Tool #3: Advocating for Refugees - the Game

Advocating for Urban Refugees - The DIGNITY Kwanza Method

The DIGNITY Kwanza Method is an online, interactive story-based simulation. It is freely accessible at

The simulation game asks users to play the role of DIGNITY Kwanza, a refugee advocacy NGO based in Dar Es Salaam (Tanzania). The 'players' must critically reflect on the experiences of three fictional Congolese refugees who find themselves in a situation of limbo, namely because they don't have a legal status to live in the city. How can they navigate through the challenges they encounter every day? The tool guides users toward helping the fictional characters regularise their status, meet their basic needs and build a productive and dignified life.

What is the tool?


The DIGNITY Kwanza Method was created on Twine, which is a user-friendly open-source tool for telling interactive, nonlinear stories. Programming a game with Twine only requires minimal knowledge of coding.

The purpose of this tool is to sensitise practitioners to the personal, social and legal challenges that urban refugees in Dar es Salaam face daily—and how they can help. It is also a form of advocacy towards the Tanzanian government who try to deny the presence of urban refugees.

The simulation game trains users to get the ‘whole picture’ of each character’s experience as the key to finding dignified solutions. Through vivid illustrations and fictional characters, users can see the opportunities but also limitations that most urban refugees face regularly.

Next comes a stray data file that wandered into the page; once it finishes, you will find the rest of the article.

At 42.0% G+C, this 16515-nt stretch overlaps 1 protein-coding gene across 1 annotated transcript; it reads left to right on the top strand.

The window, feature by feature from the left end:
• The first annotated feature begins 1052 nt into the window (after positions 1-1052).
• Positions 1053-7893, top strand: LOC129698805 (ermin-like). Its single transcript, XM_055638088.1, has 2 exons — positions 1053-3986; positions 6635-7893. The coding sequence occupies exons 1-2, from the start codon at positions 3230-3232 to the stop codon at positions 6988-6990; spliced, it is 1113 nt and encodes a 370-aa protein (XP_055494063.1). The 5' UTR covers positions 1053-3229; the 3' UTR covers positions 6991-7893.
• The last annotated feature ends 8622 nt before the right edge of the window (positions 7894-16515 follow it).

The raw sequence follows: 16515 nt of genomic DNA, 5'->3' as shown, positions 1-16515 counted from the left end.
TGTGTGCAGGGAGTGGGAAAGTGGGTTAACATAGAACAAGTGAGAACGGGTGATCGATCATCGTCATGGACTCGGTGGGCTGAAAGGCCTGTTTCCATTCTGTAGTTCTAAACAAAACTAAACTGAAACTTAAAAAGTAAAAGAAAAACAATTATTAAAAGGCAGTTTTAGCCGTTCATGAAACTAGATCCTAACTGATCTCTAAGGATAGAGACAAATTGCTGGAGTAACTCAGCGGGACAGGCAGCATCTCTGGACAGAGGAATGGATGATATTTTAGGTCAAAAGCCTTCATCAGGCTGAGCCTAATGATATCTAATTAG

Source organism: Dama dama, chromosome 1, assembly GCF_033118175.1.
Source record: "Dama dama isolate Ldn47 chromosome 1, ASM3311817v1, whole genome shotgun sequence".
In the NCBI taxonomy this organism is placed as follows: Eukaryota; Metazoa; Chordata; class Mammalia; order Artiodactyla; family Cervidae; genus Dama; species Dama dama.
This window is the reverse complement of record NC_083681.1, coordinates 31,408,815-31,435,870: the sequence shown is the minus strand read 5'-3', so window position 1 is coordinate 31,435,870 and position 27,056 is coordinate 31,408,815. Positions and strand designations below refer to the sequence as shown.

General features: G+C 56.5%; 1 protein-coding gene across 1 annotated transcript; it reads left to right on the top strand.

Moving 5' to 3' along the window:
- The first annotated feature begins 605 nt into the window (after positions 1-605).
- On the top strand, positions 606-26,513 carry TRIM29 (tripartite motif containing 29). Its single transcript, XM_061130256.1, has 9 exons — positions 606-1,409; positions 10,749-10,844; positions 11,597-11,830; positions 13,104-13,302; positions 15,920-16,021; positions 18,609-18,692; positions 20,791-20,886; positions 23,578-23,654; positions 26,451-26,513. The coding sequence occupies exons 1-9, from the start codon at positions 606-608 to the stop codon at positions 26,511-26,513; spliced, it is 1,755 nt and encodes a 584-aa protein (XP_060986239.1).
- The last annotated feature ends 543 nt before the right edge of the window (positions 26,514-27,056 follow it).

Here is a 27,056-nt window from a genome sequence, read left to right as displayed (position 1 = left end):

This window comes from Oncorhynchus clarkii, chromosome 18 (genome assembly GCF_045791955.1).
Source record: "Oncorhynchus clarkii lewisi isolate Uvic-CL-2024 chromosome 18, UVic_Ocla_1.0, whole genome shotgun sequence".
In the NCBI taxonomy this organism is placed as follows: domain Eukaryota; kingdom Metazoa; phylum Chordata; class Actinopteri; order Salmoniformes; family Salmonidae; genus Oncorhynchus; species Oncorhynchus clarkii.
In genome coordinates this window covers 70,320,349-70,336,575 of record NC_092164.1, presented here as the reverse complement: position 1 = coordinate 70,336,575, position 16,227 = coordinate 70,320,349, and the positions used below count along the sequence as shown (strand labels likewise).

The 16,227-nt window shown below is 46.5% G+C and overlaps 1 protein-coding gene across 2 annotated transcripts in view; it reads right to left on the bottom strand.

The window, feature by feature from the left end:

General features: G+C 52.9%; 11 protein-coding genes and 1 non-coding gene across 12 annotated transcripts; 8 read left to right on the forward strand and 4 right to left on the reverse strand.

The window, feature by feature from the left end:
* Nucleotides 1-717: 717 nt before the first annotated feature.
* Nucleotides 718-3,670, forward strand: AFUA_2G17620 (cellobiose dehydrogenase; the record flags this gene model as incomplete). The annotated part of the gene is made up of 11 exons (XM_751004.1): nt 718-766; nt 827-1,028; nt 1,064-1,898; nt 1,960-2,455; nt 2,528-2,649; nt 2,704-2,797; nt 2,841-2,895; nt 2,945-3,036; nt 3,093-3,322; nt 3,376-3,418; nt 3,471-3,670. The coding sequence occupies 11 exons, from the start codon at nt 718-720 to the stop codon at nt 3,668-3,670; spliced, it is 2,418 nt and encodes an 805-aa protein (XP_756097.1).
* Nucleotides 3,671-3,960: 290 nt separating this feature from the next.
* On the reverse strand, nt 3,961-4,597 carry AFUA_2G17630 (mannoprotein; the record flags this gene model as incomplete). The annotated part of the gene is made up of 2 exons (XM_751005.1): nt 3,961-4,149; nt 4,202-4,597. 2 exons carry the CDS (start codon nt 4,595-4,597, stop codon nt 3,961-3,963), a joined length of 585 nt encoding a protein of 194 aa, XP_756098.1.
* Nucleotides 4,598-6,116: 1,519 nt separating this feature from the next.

Take for example the case of Kanika Mukendi, a 24-year-old Congolese refugee living in Dar es Salaam with her two younger sisters. Mukendi finds herself without a legal permit to remain in Tanzania, is unemployed and relies on financial support from the local church to sustain herself and her sisters. She is a skilled clothes maker but is unable to get professional work in this field because she lacks legal status and helpful connections.

You are working as adivsor in the field of migration and refugee protection: What can you do? What questions should you ask Mukendi? What are your options to help her thrive and not just survive, in Tanzania?
Log on to the simulation game to find out. You can access “The Dignity Kwanza Method” here.

How can this tool be used?

This tool can be used to:

  • train practitioners and civil servants in the field of refugee protection to better assist urban refugees (in Tanzania and beyond).

  • advocate for and raise awareness of Tanzanian laws and organisations (NGOs) that support urban refugees to regularise their status.

  • inform refugees of connections and networks they can rely on over the long term (in Tanzania and beyond).

The tool can be used by practitioners and refugees alike, but also those with little knowledge of the refugee situation in Dar es Salaam. It allows everyone to engage in meaningful discussions and to ask pertinent questions.

It is also possible to create a story-based simulation for other country- or regional contexts. To do so, keep the following steps in mind:

  1. Amalgamate data. The DIGNITY Kwanza Method is based on a combination of 41 interview transcripts.
  2. Detect keywords from long interviews and establish a ‘profile’ of different urban refugees.
  3. Anonymise the data (see below for more info).
  4. Find an Open-Source platform to create a web-based simulation. The DIGNITY Kwanza Method used Twine, which is a user-friendly open-source tool for telling interactive, nonlinear stories.